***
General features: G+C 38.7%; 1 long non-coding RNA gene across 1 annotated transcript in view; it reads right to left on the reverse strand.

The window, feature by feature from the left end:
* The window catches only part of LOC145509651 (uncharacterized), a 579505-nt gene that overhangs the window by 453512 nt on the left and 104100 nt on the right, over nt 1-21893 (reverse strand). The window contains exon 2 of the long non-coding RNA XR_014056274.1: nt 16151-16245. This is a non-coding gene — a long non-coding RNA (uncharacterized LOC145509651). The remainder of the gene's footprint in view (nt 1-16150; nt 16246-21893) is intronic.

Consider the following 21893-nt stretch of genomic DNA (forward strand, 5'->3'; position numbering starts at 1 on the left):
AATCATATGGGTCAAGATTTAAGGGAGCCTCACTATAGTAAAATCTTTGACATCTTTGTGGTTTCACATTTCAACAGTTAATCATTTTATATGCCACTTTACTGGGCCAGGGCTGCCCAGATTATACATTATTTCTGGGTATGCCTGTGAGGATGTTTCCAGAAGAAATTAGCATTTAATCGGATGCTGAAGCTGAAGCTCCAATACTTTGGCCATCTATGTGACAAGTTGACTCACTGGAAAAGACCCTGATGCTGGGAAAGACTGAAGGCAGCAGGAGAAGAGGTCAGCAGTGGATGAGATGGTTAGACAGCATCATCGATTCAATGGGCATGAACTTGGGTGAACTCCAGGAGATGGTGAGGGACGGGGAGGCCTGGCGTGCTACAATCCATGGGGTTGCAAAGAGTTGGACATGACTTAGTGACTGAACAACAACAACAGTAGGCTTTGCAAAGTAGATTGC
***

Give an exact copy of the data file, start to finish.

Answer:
General features: G+C 38.7%; 1 long non-coding RNA gene across 1 annotated transcript in view; it reads right to left on the reverse strand.

The window, feature by feature from the left end:
* The window catches only part of LOC145509651 (uncharacterized), a 579505-nt gene that overhangs the window by 453512 nt on the left and 104100 nt on the right, over nt 1-21893 (reverse strand). The window contains exon 2 of the long non-coding RNA XR_014056274.1: nt 16151-16245. This is a non-coding gene — a long non-coding RNA (uncharacterized LOC145509651). The remainder of the gene's footprint in view (nt 1-16150; nt 16246-21893) is intronic.

Consider the following 21893-nt stretch of genomic DNA (forward strand, 5'->3'; position numbering starts at 1 on the left):
AATCATATGGGTCAAGATTTAAGGGAGCCTCACTATAGTAAAATCTTTGACATCTTTGTGGTTTCACATTTCAACAGTTAATCATTTTATATGCCACTTTACTGGGCCAGGGCTGCCCAGATTATACATTATTTCTGGGTATGCCTGTGAGGATGTTTCCAGAAGAAATTAGCATTTAATCGGATGCTGAAGCTGAAGCTCCAATACTTTGGCCATCTATGTGACAAGTTGACTCACTGGAAAAGACCCTGATGCTGGGAAAGACTGAAGGCAGCAGGAGAAGAGGTCAGCAGTGGATGAGATGGTTAGACAGCATCATCGATTCAATGGGCATGAACTTGGGTGAACTCCAGGAGATGGTGAGGGACGGGGAGGCCTGGCGTGCTACAATCCATGGGGTTGCAAAGAGTTGGACATGACTTAGTGACTGAACAACAACAACAGTAGGCTTTGCAAAGTAGATTGC